PLEASE HELP! Peter the Pug is looking for donations for our fundraiser.

Gift certificates, hunts, fishing trips, silent auction items, homemade items and more are always appreciated – be creative!

Making Memories

RECIPE: Bison Taco Meat


  • 1 lb bison burger
  • 1 medium onion, chopped
  • 2 cloves garlic, pressed
  • 1 1/2 tsp chili powder
  • 1/2 tsp oregano
  • 1/2 tsp paprika
  • 1/4 tsp cumin
  • 1/4 tsp black pepper
  • 1/2 cup tomato sauce
  • 2 tsp worcestershire sauce


  1. Crumble bison into frying pan over medium-high heat.
  2. Add chopped onion and garlic, cooking until meat is browned and onions are soft.
  3. Stir in spices.
  4. Add tomato sauce and worcestershire sauce and simmer until thickened or browned to your liking.

My daughter has been involved with my personal hunting and guide business for as long as she can remember. She always wanted her own opportunities to hunt, but had to wait to pass hunters safety.

Well, this year she checked that box and started on her own adventures.

This spring she was able to punch her first tag on a nice mature gobbler at 10 yards! As the summer went on ,we spent a lot of time shooting and practicing for her upcoming first big game hunt.

We put in our share of scouting and found the perfect spot for her first hunt. After only an hour in the blind, she was able to harvest her first deer with a perfect shot. Now she is totally hooked and ready to go hunt the ‘big’ animals.

– Ty Brown

Botswana Lion Hunt

by Glenn Rasmussen
August 1986

We had found fresh lion tracks while stalking the small zebra herd. Suddenly, the zebras bolted and ran. John Northcote, our professional hunter and guide, and the trackers immediately became alert. Glassing the small openings in the monopani forest, John spotted a lioness. She was laying partially concealed next to some thorn brush several hundred yards away. He turned to me and said, “I’ll bet she has a boyfriend nearby.” Scanning the thorn brush, John spotted a second lion asleep, a magnificent male with a big, dark, reddish mane. A quick glimpse of the sleeping lion and we knew he was the one we had come to Africa for.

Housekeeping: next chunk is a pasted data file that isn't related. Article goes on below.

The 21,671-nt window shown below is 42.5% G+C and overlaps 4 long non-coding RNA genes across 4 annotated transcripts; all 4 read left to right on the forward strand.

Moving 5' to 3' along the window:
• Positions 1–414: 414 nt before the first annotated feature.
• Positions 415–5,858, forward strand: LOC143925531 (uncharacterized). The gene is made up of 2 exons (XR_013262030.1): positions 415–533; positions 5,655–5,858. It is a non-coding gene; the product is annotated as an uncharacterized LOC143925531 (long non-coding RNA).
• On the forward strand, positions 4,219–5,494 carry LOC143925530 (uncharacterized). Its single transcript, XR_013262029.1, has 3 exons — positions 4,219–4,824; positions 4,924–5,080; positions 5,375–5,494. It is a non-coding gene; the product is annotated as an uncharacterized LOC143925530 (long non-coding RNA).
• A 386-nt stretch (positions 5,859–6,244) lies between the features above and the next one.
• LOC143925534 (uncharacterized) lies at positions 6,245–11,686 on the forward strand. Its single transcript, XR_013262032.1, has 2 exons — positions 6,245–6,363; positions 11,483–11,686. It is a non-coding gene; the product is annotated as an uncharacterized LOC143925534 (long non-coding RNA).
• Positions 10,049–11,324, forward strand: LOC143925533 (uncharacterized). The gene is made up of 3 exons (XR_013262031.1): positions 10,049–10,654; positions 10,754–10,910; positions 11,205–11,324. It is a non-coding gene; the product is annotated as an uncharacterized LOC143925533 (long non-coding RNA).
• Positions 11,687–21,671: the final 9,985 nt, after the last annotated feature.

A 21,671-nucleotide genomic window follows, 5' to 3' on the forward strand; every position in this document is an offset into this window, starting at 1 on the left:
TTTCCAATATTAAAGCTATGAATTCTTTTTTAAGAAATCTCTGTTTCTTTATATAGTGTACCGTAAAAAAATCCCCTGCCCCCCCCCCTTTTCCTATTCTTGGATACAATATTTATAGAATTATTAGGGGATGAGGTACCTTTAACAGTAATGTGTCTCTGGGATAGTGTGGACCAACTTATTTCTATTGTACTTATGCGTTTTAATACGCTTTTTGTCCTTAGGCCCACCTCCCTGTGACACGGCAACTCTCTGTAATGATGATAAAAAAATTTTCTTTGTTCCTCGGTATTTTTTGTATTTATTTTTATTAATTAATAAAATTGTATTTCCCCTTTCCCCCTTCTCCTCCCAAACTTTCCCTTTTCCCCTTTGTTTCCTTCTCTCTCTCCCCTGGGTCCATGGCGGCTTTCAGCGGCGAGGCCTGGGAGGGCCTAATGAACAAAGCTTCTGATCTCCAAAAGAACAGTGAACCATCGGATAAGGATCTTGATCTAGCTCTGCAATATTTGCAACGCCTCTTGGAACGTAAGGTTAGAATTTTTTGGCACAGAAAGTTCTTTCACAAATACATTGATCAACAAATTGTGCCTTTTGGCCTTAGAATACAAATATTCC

Dropping to our hands and knees, we backed out of the low brush we were in. We could move into a fringe of timber and use the trees and ant hills as cover. We had a perfect set up and could approach within 50 yards of the male lion. Halfway through our stalk, the only vehicle we encountered in the forest rumbled down a deserted road, scaring the lions into the forest. Worst of all, it was another hunting guide crossing through an area he was not supposed to be in.

John was seething, my son, Eric was ticked off, and I was silently cursing to myself. John huddled with Metsi and Tadu, the trackers. The direction the lion was running would lead him to a road about 300 yards into the forest. We set off at a fast walk to try to catch him crossing the road. After walking 200 yards Metsi spotted the lion running off to our right. We ran to high ground for a better view, but could not see him because of the dense undergrowth. All of us ran towards the road, hoping to see the lion.

This was an exceptional lion with a great red mane, and John, our hunting guide, wanted us to get him. As we reached the road, I went through a mental checklist of what I needed to do to be ready. Eighty yards in front of us, the lion crossed the road at a fast trot. “Get him” was all John said. Dropping to one knee, I squeezed off a quick shot with my .375 as the lion ran through the small opening. The shot hit the lion just inches behind the front left shoulder. He kept going, as John fired his .458, and I touched off a second. Neither of us hit him again. It was 5:30 p.m., and the sun set in 45 minutes, and we had a wounded 500-pound lion in a dense thorn brush.